Our Latest News

Visitor safety under the spotlight in new walker safety video

16/04/2018

Visitor safety in Tasmania's national parks and reserves has received a major investment with a suite of projects, including a new feature video on bushwalking preparation and safety.More

Draft Frenchmans Cap Recreation Zone Plan 2018

12/04/2018

The Parks and Wildlife Service has released the Draft Recreation Zone Plan 2018 for the Frenchmans Cap area.More

Redeveloped Lake Tahune Hut now open

12/04/2018

A locally designed and built, energy-efficient and sustainable hut is now welcoming bushwalkers at Lake Tahune on the Frenchmans Cap Track in the Tasmanian Wilderness World Heritage Area.More

Activity Teacher Notes 2.11

2.11 Team work in the Parks and Wildlife Service


Levels: P, S, SS
Focus curriculum areas: Society and history
Supporting curriculum area: Health and well-being
Key concepts: Team support, isolation

whale rescue team at workSES firefightersstudents explorer a rock formation

Understanding goals

Students investigate examples of teamwork in the community.

Students research what it’s like to live in isolated places.

Activities

1. Compose a list of questions to ask a visitor. Choose someone who works in a job where teamwork is very important. Invite them to speak to your class.

(Include questions like how many work in your team, what are the roles of team members and how does each member contribute to the success of the team.)

2. Here are some situations where Parks and Wildlife Service staff work together in teams.

  • fighting bushfires and conducting planned burns
  • whale rescue
  • search and rescue
  • repairing tracks.
  1. Choose one of these teams and work out some things you think they do in their job. What are some the personal qualities that your chosen team members would need?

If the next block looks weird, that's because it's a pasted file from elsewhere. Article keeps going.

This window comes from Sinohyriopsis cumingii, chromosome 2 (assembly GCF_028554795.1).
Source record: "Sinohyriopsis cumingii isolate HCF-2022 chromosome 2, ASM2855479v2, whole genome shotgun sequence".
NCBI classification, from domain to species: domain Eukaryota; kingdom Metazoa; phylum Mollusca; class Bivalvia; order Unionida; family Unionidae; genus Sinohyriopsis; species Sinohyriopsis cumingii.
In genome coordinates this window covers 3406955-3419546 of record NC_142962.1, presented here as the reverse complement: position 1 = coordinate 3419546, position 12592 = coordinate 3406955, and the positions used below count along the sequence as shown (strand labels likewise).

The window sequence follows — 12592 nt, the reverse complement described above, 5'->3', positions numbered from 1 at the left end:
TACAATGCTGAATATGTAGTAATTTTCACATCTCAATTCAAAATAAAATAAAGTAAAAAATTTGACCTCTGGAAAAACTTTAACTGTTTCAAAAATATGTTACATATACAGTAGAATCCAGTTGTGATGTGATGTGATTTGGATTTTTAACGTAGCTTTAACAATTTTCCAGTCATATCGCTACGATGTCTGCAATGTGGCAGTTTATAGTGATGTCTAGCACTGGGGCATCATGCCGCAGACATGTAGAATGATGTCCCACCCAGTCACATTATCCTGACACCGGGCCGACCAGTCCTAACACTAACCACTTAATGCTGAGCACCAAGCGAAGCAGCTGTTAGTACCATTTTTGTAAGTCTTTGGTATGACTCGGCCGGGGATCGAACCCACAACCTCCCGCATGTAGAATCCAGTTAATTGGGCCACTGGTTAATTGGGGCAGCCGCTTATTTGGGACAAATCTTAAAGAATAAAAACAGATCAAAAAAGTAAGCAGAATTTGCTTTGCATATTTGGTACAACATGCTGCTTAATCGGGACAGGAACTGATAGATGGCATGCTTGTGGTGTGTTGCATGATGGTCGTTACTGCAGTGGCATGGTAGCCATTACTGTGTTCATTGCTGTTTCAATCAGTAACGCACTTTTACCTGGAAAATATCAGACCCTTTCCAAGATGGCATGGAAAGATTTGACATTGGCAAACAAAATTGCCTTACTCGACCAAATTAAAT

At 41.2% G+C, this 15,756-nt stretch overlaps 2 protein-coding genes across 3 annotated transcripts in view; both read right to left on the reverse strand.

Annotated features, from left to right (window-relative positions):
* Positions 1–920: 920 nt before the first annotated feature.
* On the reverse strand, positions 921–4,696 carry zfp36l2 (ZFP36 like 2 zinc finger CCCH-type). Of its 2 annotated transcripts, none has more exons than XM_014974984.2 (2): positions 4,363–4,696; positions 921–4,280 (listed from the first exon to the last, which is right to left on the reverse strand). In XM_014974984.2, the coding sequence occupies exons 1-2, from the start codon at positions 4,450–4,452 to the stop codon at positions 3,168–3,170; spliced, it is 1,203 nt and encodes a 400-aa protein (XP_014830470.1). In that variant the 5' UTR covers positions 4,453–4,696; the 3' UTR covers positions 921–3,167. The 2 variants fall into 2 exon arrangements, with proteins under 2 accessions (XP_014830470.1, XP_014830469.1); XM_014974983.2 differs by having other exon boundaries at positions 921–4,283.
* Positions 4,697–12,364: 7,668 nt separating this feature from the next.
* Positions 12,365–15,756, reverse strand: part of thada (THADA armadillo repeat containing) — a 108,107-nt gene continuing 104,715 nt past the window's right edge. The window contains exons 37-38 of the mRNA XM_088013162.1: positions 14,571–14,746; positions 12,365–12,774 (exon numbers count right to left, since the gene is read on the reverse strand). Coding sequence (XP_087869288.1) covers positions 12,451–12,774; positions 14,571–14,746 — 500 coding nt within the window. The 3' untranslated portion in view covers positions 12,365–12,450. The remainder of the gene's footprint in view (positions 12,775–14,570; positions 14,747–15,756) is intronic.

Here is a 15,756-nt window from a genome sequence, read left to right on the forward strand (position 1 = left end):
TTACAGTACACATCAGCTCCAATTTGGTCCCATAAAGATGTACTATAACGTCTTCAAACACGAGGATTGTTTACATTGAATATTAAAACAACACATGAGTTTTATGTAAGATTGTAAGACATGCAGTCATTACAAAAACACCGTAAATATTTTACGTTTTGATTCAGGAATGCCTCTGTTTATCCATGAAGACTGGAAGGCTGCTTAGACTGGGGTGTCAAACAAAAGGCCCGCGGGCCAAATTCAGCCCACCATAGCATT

You can use the personal qualities list to help you.

  2. Develop a senario for one of the above teams. Write a procedure on steps taken to solve the issues in your senario.

3. National parks are often in isolated places. Staff numbers are often low and people must live and work closely together. Is that something that interests you? Discuss in pairs what you see as the advantages and disadvantages.

4. Research the lifestyle on Macquarie Island – find out what it is like living with 13–14 people for a year. (Macquarie Island is managed by the Parks & Wildlife Service of Tasmania)

5. Make up a 3-minute interview between a reporter and someone who has lived in isolation. Explain how you solved the problem of living in a tent for weeks coping with your work mates smelly socks. Show the class.

6. Invite someone who has lived on Macquarie Island or an Antarctic base to visit your class.

7. Do a team bonding exercise (eg. find different ways to pick up and carry an injured person)

Going further

Parks and Wildlife's Macquarie Island web pages

Antarctic Division web site